Surrounding departments, volunteers gather to help Kinsman residents stranded by floodwaters

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Officials wanted to thank everyone who either donated food, their ATVs or their time to get everyone to safety

KINSMAN, Ohio (WYTV) – When a storm blew over Trumbull County Saturday morning and caused a bridge to collapse in Kinsman, dozens of people from more than 30 homes were left stranded.

They had no access to electricity or emergency services.

As floodwaters ripped through the area, tearing up the streets, rescue crews had to figure out how to get them out.

“This is crazy. Emotional roller coaster today,” said resident Joshua Upshire.

Fifty-five people had to be evacuated from their homes.

“Well, I actually work second shift so my buddy’s son come upstairs and woke me up. He’s like, ‘The bridge is gone.’ So I came downstairs to see what had happen and the bridge was gone,” said resident Shayne Benner.

Due to the speed of the waters, rescue teams had to improvise. Plus, some of those flooded roads were the only way out for people.

“The lake actually went down a little too quick for them and the speed of the water, coming down, they weren’t able to get to us. So, then we had heard they were going to try to come through some fields that we have, back there with some ATVs,” Upshire said.

People were then brought to the Kinsman Presbyterian Church, where they could regroup and figure out their next move.

Different departments went to help from throughout the area, even volunteer groups went. One was a group of eight Girl Scouts who left camp just to help those in need.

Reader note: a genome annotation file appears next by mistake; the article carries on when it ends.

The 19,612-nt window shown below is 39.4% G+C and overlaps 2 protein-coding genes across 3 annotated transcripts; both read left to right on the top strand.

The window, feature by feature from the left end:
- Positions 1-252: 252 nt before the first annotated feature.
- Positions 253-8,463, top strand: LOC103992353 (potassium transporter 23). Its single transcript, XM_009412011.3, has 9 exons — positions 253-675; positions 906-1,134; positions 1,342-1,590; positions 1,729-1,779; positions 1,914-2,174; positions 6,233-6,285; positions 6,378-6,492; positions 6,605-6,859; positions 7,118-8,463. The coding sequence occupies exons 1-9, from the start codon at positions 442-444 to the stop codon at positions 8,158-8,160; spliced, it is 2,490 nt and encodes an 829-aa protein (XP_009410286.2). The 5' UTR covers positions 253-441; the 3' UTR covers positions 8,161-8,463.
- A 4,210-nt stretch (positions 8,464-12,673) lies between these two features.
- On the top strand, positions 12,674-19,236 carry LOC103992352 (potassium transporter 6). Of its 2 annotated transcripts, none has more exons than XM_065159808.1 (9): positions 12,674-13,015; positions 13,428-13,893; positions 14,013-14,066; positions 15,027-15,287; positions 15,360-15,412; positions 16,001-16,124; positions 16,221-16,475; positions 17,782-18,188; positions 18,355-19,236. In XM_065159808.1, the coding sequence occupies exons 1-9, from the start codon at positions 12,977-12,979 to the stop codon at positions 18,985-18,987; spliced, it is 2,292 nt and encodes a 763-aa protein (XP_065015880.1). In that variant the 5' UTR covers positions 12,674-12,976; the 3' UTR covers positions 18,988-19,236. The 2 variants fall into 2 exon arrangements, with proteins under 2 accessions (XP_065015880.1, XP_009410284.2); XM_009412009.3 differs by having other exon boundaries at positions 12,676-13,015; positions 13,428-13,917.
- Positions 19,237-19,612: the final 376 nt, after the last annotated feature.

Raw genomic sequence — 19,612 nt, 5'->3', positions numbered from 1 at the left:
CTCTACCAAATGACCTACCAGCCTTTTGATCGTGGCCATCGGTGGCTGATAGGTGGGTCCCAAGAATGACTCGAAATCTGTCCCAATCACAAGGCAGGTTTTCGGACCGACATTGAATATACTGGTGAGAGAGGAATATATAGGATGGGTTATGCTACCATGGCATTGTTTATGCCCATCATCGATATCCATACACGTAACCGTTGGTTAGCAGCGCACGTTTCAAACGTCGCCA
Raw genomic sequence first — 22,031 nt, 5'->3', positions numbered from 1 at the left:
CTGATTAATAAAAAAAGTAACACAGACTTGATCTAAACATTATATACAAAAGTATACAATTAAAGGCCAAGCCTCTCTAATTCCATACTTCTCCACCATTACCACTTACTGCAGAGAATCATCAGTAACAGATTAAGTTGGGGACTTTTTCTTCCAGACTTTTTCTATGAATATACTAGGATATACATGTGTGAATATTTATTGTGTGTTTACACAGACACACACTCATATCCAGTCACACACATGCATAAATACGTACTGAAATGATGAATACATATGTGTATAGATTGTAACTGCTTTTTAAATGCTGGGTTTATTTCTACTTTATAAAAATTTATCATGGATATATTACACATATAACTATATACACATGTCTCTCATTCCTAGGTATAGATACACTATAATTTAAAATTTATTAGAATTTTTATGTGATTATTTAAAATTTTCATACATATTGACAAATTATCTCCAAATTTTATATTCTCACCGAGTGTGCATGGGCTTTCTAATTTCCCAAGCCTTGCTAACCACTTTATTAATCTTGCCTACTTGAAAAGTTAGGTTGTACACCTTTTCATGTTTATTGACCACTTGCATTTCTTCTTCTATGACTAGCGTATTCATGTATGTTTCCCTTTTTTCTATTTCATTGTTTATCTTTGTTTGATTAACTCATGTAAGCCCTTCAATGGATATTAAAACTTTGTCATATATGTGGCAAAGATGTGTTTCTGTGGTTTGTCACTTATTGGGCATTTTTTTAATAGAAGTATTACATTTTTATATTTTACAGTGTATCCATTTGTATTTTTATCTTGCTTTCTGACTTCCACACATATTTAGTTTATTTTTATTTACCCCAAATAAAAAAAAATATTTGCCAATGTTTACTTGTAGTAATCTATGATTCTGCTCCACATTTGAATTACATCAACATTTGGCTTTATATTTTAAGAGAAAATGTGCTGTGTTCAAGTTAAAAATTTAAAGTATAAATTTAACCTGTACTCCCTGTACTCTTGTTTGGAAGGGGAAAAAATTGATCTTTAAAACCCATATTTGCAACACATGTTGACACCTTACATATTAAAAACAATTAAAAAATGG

“I called down to the girl in charge of the Girl Scouts and she gathered up some girls. They gave up their day, gave up their canoeing and swimming, and they all decided to come up and help the community,” said Becky Collins, a Girl Scout mom.

The American Red Cross was also there to help people find temporary housing. They say staying with family or friends is the best option.

“We found over other disasters, people would much rather stay with families than a shelter. Usually, a shelter is a last resort,” said Karen Conklin, executive director of the Red Cross Lake to River Chapter.

Trumbull County engineers estimate it might take 30 to 60 days until people can get back into their homes, causing some worry for residents.

“How I’m going to get to and from work and to get to see my child ’cause both of my vehicles are in my driveway and I can’t get them out,” Benner said.

Rescue crews allowed everyone one trip back to their homes to gather what they needed.

“My wife and I are school teachers, she’s a school psychologist and I’m a teacher. We have to figure out everything we need for work. We start school in a month or two,” Upshire said.

The Presbyterian Church’s pastor said everyone found a place to stay, at least for the short term.

Officials said that even though it was very hot out, they didn’t have any cases of heatstroke or heat exhaustion. They also wanted to thank everyone who either donated food, water, their ATVs or their time to get these people to safety.

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Mel Robbins Main Area Middle

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